For years, people have been asking me the same question.
“Do you wish things were different?”
They ask me what type of job I’d be interested in if I could walk or what sport I’d play.
They ask if I think I’d be a different person.
No matter what the answers to those questions are, it doesn’t matter.
The reality of my situation is that I do have a disability that keeps me from joining the military or playing football. That’s how it’s always been, and probably how it always will be.
Not to say that it’s impossible to improve, but in the grand scheme of things, I am the way I am.
Of course there’s days when I wish things were different, where I daydream about what life would be like outside of a wheelchair. That should be obvious.
Then again, I can’t say whether or not I’d be a different person at my core, if my thought process would change or if I’d even want it to.
Our experiences are by-in-large what makes us who we are, right?
Our pains, our struggles, our failures and our triumphs form the way we think and how we handle any given scenario.
What we deal with helps us grow and become stronger individuals.
Of course, it’s understandable why someone might find solace in a dream, curiosity or imagination when things get crappy, but in that alternate universe, are you really you?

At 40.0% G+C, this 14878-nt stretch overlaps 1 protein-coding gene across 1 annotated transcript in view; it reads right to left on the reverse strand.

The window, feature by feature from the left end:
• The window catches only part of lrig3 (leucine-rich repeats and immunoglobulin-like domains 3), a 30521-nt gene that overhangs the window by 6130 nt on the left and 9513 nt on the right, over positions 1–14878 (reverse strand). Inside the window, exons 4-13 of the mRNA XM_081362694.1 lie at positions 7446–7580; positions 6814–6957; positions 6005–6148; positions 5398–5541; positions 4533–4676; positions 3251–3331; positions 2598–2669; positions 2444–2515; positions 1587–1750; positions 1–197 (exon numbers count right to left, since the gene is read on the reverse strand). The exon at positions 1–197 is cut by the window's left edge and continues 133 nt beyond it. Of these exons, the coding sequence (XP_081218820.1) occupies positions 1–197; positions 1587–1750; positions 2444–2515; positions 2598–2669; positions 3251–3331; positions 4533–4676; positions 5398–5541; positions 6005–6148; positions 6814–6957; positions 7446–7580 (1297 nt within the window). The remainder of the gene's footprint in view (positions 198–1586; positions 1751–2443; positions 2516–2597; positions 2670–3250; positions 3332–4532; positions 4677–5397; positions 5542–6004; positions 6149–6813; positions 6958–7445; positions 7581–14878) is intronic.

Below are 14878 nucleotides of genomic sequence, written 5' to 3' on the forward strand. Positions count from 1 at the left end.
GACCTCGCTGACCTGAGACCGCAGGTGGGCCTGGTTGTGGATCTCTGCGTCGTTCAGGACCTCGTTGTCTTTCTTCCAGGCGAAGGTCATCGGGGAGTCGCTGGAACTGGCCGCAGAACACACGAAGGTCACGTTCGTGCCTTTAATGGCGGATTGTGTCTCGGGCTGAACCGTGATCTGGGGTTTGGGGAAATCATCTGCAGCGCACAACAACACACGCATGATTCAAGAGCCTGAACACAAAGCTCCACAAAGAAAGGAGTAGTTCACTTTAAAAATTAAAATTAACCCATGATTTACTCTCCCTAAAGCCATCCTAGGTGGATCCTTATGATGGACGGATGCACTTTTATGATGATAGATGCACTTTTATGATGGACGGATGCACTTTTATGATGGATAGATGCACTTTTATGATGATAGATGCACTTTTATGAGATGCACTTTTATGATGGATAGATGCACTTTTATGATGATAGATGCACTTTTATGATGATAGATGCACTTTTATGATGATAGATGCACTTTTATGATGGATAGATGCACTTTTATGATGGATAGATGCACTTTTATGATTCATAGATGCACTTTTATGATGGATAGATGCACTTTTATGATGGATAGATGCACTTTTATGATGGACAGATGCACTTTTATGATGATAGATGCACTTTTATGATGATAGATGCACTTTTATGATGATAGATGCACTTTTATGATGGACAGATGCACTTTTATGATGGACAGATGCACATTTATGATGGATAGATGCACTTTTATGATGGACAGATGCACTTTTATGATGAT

My experiences have given me some level of empathy and understanding for what others go through, especially those who have been robbed of mobility through no fault of their own.
I can better relate to pain and emotional distress.
I’ve been there; I’ve done that (or in many cases, haven’t done that, which helps too).
I’m able to talk about my life in a way that helps people put their own into perspective.
In my own perfect reality, CP free, without the pain, the frustration and the stigma I deal with, it’s likely I wouldn’t be able to connect with others the way that I do.
Nobody would be who they are today if their ideal visions were their reality. If that were the case, nobody would have problems.
That Utopian state of mind sounds great, but as we know, everybody has problems.
Everybody wishes things could be different, or that they could have a do-over or that they were born into another body into another life at some point.
The individual struggles people go through are tragic. Luckily, sometimes there’s beauty in tragedy.
No one wants to hear the story about the person who had it all and stayed that way for the rest of their life.
Our struggles make us unique, different from the person standing next to us.
At the same time, we are able to connect to and learn from others’ imperfections and use what they go through as motivation to go out and make the most of what we’re given.
With this, we can write our own stories full of tragedy and maybe end up with a happy ending that matches up with what we want to be.
In order to get that happy ending, focus on what’s in front of you, no matter how much it might suck, and deal with.
Hypotheticals are pointless. Save them for when you’re playing Desert Island trying to figure out what book you would want to read for the rest of your life.
Maybe it’ll be a memoir about an underdog who achieved everything they wanted to against all odds.
That does happen, you know. Maybe it’ll be my memoir, or yours.
Jacob Barrett can be contacted at firstname.lastname@example.org